A trillion-dollar platinum coin sounds like a plot line from “The Simpsons,” but serious people are saying it might be the solution to a looming U.S. debt crisis.
Nobody in official Washington has endorsed the idea, but plenty of economists and bloggers are talking about it. While it sounds far-fetched, it wouldn’t be nearly as crazy as letting the nation default on its debts, which is the implicit threat that Republicans are making in the debt ceiling debate.
The coin gambit relies on an obscure law, intended to meet demand from collectors, that allows the Treasury to mint platinum coins in any denomination.
If Congress refuses to raise the debt ceiling, the Treasury can’t issue any more bonds, but it could stamp “$1 trillion” on a hunk of metal, deposit it at the Federal Reserve and begin spending the proceeds.
Yes, it would be an extreme measure, but no more extreme than abruptly shutting down a third of the government (because tax revenue currently covers just two-thirds of spending) or handing out IOUs to soldiers and Social Security recipients.
The Treasury says it’s already close to the debt limit, and it can buy about two months through “extraordinary measures” like delaying contributions to government pensions. That gives Congress until the end of February to raise the debt ceiling or face the consequences.
If the debate goes down to the wire, financial markets will become nervous. The last debt ceiling crisis, in the summer of 2011, sent stock prices down by 16 percent in a month and prompted Standard & Poor’s to downgrade the government’s credit rating.
Moody’s, the other major credit rating agency, is threatening a similar downgrade this time around.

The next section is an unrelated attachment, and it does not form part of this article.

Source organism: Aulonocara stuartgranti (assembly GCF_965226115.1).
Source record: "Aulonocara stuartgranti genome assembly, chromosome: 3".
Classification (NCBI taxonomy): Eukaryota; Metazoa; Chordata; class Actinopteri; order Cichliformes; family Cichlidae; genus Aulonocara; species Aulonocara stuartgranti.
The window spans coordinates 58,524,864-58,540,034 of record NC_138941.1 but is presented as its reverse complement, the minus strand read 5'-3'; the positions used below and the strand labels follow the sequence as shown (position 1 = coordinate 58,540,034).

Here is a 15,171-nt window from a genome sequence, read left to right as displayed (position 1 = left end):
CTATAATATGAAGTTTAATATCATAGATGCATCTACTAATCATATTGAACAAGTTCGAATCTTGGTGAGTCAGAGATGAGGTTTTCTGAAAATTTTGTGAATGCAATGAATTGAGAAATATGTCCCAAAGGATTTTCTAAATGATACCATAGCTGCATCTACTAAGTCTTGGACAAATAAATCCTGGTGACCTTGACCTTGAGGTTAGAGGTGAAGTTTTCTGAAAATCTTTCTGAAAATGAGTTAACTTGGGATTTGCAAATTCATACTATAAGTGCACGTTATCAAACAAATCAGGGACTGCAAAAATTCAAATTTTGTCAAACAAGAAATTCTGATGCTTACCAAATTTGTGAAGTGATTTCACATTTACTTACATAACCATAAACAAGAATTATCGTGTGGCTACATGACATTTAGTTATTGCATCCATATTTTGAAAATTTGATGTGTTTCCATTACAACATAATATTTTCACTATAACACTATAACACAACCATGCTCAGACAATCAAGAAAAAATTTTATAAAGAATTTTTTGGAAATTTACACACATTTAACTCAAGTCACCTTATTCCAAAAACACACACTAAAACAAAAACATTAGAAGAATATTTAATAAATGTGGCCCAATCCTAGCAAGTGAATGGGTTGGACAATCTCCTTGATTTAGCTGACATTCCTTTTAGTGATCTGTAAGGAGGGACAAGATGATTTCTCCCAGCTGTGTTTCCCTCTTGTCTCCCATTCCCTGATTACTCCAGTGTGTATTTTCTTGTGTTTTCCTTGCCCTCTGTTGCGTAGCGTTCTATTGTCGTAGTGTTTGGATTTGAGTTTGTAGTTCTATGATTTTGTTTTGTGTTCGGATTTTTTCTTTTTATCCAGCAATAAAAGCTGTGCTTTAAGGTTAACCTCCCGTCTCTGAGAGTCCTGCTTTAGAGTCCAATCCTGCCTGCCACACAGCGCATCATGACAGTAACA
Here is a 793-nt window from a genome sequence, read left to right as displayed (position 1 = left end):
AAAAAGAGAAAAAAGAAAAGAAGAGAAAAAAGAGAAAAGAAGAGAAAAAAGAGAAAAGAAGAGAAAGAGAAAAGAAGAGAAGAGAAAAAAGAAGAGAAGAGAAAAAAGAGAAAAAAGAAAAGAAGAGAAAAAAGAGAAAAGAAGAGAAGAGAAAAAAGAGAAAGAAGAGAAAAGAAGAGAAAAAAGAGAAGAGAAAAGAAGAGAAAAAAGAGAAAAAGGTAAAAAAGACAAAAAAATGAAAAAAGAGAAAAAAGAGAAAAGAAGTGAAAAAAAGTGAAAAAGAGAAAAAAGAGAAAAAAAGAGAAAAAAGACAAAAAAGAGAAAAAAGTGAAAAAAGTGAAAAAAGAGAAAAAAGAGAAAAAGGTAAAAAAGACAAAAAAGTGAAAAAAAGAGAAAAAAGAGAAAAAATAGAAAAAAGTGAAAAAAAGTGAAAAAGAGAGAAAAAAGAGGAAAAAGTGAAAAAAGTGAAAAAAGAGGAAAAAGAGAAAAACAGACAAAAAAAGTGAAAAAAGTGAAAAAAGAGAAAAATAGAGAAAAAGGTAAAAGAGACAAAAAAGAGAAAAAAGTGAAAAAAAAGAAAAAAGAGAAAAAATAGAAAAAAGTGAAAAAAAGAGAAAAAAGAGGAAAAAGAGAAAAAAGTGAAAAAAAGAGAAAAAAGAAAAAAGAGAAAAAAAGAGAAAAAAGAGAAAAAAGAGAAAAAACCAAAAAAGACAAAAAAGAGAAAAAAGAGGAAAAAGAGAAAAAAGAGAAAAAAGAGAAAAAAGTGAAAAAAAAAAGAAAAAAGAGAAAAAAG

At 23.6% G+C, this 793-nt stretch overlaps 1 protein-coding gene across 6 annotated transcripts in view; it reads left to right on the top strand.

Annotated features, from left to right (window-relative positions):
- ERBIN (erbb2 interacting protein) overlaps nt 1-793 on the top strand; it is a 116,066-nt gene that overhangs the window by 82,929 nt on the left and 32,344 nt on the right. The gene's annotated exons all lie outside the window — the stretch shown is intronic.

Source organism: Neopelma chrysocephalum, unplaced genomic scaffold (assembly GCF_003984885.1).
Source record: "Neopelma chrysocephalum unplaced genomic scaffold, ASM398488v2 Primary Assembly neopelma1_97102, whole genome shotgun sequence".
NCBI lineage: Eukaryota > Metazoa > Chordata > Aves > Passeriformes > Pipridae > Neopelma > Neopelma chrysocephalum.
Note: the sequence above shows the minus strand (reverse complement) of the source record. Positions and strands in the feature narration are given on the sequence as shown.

Scott Colbert, head of fixed income investing at Commerce Trust in Clayton, says investors’ nerves are likely to be tested once again.
“I think it’s bad for the stock market, all the volatility and uncertainty,” he said.
Oddly enough, Colbert says, a debt ceiling standoff would drive more investors to buy Treasury notes, the very security whose creditworthiness is being called into question. That’s because investors crave safety and liquidity in times of crisis, and they still assume Uncle Sam will find a way to pay his bills.
At the moment, Congress isn’t doing much to reinforce that faith, but Colbert thinks markets eventually will pay less attention to manufactured crises like the “fiscal cliff” and the debt ceiling.
“I don’t doubt there will be a third and fourth step we have to get through” after the debt ceiling debate, he said. “The markets will react less and less to each step as they realize the sun still comes up tomorrow.”
Colbert assumes that Congress will reach another last-minute agreement, the way it passed a tax bill on New Year’s Day to avoid the fiscal cliff. If it doesn’t, that’s when wild possibilities like the platinum coin could happen.
The trillion-dollar coin wouldn’t make the deficit any bigger. It wouldn’t cause inflation because the Federal Reserve could sell securities to keep its balance sheet the same size.
“To me it’s a sensible thing,” says Paul Kasriel, a retired bank economist in Chicago. “It is far out, but so in my opinion is the whole debate over the debt ceiling.”
Congress has, after all, already decided how much to spend and how much to collect in taxes. To say we can’t borrow to make up the difference is to deny the fundamental laws of arithmetic.